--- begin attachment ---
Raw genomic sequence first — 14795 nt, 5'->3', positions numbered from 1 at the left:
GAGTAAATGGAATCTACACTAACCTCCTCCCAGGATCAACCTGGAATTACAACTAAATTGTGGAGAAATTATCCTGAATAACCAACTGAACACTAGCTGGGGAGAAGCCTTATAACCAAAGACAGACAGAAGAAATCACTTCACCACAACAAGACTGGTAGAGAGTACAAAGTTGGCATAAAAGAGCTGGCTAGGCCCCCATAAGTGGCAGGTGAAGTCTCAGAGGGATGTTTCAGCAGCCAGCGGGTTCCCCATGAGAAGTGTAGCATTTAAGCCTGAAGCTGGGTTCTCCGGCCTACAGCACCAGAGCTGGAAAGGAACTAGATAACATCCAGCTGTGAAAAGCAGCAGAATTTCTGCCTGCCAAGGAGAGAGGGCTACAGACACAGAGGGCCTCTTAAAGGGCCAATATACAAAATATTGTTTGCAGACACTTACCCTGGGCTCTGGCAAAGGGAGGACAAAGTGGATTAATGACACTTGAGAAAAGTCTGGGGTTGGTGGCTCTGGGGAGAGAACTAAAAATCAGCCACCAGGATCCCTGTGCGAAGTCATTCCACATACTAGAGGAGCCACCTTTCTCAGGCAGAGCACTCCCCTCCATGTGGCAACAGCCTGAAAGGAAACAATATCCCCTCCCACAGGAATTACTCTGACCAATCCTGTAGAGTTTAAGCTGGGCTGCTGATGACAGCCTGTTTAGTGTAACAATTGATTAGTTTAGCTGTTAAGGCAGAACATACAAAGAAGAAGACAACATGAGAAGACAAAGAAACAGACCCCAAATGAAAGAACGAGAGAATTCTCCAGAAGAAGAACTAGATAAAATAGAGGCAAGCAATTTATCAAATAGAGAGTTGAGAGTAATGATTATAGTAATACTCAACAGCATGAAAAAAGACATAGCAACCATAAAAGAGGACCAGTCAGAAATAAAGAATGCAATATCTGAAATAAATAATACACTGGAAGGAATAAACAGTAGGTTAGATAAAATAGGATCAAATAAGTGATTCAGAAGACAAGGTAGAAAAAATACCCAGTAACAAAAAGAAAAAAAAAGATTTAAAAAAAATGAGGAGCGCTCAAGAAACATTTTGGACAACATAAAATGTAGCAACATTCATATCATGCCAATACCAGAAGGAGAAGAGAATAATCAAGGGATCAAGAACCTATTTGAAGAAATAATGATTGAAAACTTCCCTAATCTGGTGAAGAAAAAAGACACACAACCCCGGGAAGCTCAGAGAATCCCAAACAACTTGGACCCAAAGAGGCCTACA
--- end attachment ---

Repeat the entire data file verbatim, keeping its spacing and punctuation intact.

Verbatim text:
Raw genomic sequence first — 14795 nt, 5'->3', positions numbered from 1 at the left:
GAGTAAATGGAATCTACACTAACCTCCTCCCAGGATCAACCTGGAATTACAACTAAATTGTGGAGAAATTATCCTGAATAACCAACTGAACACTAGCTGGGGAGAAGCCTTATAACCAAAGACAGACAGAAGAAATCACTTCACCACAACAAGACTGGTAGAGAGTACAAAGTTGGCATAAAAGAGCTGGCTAGGCCCCCATAAGTGGCAGGTGAAGTCTCAGAGGGATGTTTCAGCAGCCAGCGGGTTCCCCATGAGAAGTGTAGCATTTAAGCCTGAAGCTGGGTTCTCCGGCCTACAGCACCAGAGCTGGAAAGGAACTAGATAACATCCAGCTGTGAAAAGCAGCAGAATTTCTGCCTGCCAAGGAGAGAGGGCTACAGACACAGAGGGCCTCTTAAAGGGCCAATATACAAAATATTGTTTGCAGACACTTACCCTGGGCTCTGGCAAAGGGAGGACAAAGTGGATTAATGACACTTGAGAAAAGTCTGGGGTTGGTGGCTCTGGGGAGAGAACTAAAAATCAGCCACCAGGATCCCTGTGCGAAGTCATTCCACATACTAGAGGAGCCACCTTTCTCAGGCAGAGCACTCCCCTCCATGTGGCAACAGCCTGAAAGGAAACAATATCCCCTCCCACAGGAATTACTCTGACCAATCCTGTAGAGTTTAAGCTGGGCTGCTGATGACAGCCTGTTTAGTGTAACAATTGATTAGTTTAGCTGTTAAGGCAGAACATACAAAGAAGAAGACAACATGAGAAGACAAAGAAACAGACCCCAAATGAAAGAACGAGAGAATTCTCCAGAAGAAGAACTAGATAAAATAGAGGCAAGCAATTTATCAAATAGAGAGTTGAGAGTAATGATTATAGTAATACTCAACAGCATGAAAAAAGACATAGCAACCATAAAAGAGGACCAGTCAGAAATAAAGAATGCAATATCTGAAATAAATAATACACTGGAAGGAATAAACAGTAGGTTAGATAAAATAGGATCAAATAAGTGATTCAGAAGACAAGGTAGAAAAAATACCCAGTAACAAAAAGAAAAAAAAAGATTTAAAAAAAATGAGGAGCGCTCAAGAAACATTTTGGACAACATAAAATGTAGCAACATTCATATCATGCCAATACCAGAAGGAGAAGAGAATAATCAAGGGATCAAGAACCTATTTGAAGAAATAATGATTGAAAACTTCCCTAATCTGGTGAAGAAAAAAGACACACAACCCCGGGAAGCTCAGAGAATCCCAAACAACTTGGACCCAAAGAGGCCTACA